Double Tandem – Cement (PNL)
Hairybones – Snakelust (to Kenji Nakagami) (CF 252)
Over the past decade Paal Nilssen-Love has become the percussionist of choice for a range of free jazz and improvising musicians from his home country of Norway to the rest of northern Europe and beyond. Many of those roles call on the sheer force of his drumming, but Nilssen-Love has far more to offer than that. He’s a resourceful percussionist, able at will to call on the jazz traditions as well as adroitly exploring texture and sound. Double Tandem is Nilssen-Love joined by the two saxophonist/clarinetists Ken Vandermark and AbBaars, whose styles might seem initially incompatible. The heated blowing one immediately associates with Vandermark and Nilssen-Love is only one dimension of Cement though and the distinctive qualities that link the three musicians lie elsewhere. Baars and Vandermark share affinities as traditional tenor players and beyond that there’s their empathy as clarinetists, connoisseurs of the instrument’s quirky woodiness. Much of what characterizes Cement is a subtle exploratory quality and Nilssen-Love’s ability to fit in, reducing his work to the clearest rhythmic impetus, often armed with brushes rather than sticks.
Peter Brötzmann’s name may not be in front of Hairy Bones, but there’s no question who is the leader. Snakelust is an enduring testimony to the galvanizing power of his work. The band is a direct outgrowth of the earlier Die Like a Dog quartet, retaining Toshinori Kondo on trumpet and electronics but with the amplified and machine-like team of Nilssen-Love and electric bassist Massimo Pupillo replacing Hamid Drake and William Parker. Kondo is an ideal foil for Brötzmann, his trumpet lines often minimal blasts and sputters that swirl off into space whereas Brötzmann is as expressive as any tenor saxophonist has ever been. The intensity never flags but it does shift direction frequently, including sustained three-way inventions between Pupillo’s pulsing bass, Kondo’s soaring electronics and Nilssen-Love’s shifting rhythmic patterns, all three reaching toward clarity in the midst of the very sonic maelstrom that they create.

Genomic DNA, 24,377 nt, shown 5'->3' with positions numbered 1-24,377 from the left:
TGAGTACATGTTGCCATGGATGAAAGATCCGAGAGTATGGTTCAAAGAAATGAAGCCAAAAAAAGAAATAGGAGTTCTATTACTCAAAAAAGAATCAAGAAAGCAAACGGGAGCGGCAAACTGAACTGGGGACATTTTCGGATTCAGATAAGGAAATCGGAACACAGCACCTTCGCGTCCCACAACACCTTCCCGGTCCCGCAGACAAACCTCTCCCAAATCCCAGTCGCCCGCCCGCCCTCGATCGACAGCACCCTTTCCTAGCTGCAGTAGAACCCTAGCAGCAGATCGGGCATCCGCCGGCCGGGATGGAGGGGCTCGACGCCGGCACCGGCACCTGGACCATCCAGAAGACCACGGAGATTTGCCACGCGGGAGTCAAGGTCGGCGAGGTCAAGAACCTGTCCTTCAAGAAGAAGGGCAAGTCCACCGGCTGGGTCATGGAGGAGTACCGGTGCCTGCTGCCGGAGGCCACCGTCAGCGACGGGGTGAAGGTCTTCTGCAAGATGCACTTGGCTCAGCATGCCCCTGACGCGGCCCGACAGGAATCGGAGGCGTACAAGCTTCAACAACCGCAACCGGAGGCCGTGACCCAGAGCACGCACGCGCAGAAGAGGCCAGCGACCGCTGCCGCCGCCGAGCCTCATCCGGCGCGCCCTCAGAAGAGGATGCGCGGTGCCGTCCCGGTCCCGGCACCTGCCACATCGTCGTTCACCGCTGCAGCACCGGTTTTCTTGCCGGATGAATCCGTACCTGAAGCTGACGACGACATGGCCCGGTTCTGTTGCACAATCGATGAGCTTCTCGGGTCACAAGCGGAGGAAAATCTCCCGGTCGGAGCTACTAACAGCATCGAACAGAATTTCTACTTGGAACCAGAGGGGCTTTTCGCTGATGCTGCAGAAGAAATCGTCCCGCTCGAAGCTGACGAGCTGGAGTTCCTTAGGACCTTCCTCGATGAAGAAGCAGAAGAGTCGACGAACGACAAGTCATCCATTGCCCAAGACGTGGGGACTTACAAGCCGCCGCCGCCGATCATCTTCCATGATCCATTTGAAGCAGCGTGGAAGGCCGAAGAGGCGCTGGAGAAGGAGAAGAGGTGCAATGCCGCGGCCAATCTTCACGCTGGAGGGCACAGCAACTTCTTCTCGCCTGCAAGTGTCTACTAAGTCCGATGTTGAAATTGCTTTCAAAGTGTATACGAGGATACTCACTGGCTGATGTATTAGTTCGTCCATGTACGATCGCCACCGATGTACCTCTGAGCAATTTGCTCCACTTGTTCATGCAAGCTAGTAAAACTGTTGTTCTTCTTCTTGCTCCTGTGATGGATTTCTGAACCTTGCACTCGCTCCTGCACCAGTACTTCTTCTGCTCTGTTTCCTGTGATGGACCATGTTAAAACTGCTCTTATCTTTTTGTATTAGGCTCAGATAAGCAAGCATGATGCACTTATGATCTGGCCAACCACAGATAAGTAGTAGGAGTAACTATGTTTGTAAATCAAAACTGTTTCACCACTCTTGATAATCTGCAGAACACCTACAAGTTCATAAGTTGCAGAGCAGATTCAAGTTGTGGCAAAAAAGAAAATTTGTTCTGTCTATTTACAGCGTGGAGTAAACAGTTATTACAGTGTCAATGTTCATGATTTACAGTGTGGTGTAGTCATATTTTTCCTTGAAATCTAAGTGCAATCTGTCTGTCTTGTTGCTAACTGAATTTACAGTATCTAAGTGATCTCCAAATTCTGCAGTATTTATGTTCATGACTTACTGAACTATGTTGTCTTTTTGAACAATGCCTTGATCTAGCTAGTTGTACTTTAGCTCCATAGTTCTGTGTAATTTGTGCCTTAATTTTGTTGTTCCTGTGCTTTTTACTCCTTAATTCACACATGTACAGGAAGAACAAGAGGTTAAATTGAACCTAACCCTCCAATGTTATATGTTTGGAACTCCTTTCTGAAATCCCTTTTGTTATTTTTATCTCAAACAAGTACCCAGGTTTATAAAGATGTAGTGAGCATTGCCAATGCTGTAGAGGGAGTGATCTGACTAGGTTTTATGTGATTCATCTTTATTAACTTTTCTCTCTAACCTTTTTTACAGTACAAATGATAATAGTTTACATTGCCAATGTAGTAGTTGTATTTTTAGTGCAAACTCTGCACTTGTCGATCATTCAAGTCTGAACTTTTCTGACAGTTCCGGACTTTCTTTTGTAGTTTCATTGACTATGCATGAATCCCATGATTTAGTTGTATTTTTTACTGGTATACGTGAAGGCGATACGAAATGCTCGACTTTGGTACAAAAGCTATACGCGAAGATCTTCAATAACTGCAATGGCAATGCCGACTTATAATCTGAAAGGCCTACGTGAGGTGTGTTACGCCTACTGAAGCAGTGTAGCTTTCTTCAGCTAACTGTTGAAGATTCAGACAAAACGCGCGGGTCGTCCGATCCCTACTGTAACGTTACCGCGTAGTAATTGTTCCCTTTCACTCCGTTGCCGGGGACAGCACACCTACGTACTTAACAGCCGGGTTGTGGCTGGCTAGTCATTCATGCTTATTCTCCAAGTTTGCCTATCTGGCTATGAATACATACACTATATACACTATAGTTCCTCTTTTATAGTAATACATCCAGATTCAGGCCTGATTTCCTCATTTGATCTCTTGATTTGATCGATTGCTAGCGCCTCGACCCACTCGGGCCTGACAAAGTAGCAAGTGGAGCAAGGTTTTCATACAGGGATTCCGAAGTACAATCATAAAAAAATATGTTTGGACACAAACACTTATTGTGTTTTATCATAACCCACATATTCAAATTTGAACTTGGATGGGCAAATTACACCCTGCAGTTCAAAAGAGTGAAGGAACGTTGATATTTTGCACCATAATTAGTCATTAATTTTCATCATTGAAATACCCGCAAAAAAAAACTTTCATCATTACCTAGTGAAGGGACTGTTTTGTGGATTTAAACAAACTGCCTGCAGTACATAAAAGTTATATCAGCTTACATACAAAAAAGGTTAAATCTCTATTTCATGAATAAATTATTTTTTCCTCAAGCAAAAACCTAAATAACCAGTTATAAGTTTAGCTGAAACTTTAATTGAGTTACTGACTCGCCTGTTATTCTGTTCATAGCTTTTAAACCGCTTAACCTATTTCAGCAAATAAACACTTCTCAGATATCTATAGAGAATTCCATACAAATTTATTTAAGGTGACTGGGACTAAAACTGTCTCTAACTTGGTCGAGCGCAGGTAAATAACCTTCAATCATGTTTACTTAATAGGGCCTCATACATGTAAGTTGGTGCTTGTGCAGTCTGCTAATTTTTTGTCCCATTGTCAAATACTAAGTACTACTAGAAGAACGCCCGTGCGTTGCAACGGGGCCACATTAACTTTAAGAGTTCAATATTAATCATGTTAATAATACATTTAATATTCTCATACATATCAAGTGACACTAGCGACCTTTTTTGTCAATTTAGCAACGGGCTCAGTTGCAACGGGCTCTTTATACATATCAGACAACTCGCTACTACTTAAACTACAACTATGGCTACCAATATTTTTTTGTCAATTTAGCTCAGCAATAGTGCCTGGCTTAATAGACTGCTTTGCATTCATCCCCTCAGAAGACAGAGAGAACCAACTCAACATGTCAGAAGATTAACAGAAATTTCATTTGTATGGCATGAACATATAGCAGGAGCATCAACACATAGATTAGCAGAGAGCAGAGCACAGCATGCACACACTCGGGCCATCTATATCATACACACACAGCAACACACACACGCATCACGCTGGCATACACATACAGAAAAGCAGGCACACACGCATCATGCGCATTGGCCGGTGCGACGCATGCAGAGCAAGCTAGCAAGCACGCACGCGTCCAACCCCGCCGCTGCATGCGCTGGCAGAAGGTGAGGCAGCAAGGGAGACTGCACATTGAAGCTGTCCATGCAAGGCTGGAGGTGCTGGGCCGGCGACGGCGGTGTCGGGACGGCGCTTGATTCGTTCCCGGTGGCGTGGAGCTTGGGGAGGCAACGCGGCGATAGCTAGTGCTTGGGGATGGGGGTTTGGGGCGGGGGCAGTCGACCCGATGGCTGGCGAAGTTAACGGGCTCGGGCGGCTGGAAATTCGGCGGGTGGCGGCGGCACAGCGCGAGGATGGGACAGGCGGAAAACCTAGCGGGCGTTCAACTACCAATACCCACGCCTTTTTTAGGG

Steve Swell Nation of We – The Business of Here… (Cadence Jazz)
Platform 1 – Takes Off (CF 255)
Steve Swell is a hard one to put a finger on. His playing is so pure it’s hard to see him in it – what a trombone would want to be if it didn’t need human assistance. Such clarity of vision isn’t easily sustained in a band two-dozen strong, at least not while keeping the flame of the Downtown jazz scene Swell has been associated with for close to 40 years. But on The Businessof Here… Live at Roulette he lets the big band unleashits power at times while retaining a delicate control over much of the proceedings. The result is an uncompromising 70 minutes that breaks into some lovely moments, including a violin duo (Rosi Hertlein and Jason Kao Hwang) that dissolves into a sax-with-strings in miniature upon the entrance of Giuseppe Logan. From that point, about 20 minutes in, Swell deftly rebuilds the band, slowly bringing in players and earning the momentum of a free jazz explosion but not before a convincing beat invocation by bassist/poet Albey Balgochian. It’s a fun ride all around and shows the freedom to be found in discipline.